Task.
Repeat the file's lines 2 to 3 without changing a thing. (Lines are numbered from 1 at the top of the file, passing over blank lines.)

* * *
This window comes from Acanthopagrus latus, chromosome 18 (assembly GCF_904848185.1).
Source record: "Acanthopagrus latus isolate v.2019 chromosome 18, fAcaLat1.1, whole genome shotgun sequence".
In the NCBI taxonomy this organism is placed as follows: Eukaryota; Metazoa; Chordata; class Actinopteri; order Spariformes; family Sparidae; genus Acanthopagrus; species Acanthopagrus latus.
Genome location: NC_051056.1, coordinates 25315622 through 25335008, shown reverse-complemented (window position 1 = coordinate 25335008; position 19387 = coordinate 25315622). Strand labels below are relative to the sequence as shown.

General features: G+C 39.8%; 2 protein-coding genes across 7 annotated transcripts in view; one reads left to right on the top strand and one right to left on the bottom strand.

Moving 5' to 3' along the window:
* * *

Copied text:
Source record: "Acanthopagrus latus isolate v.2019 chromosome 18, fAcaLat1.1, whole genome shotgun sequence".
In the NCBI taxonomy this organism is placed as follows: Eukaryota; Metazoa; Chordata; class Actinopteri; order Spariformes; family Sparidae; genus Acanthopagrus; species Acanthopagrus latus.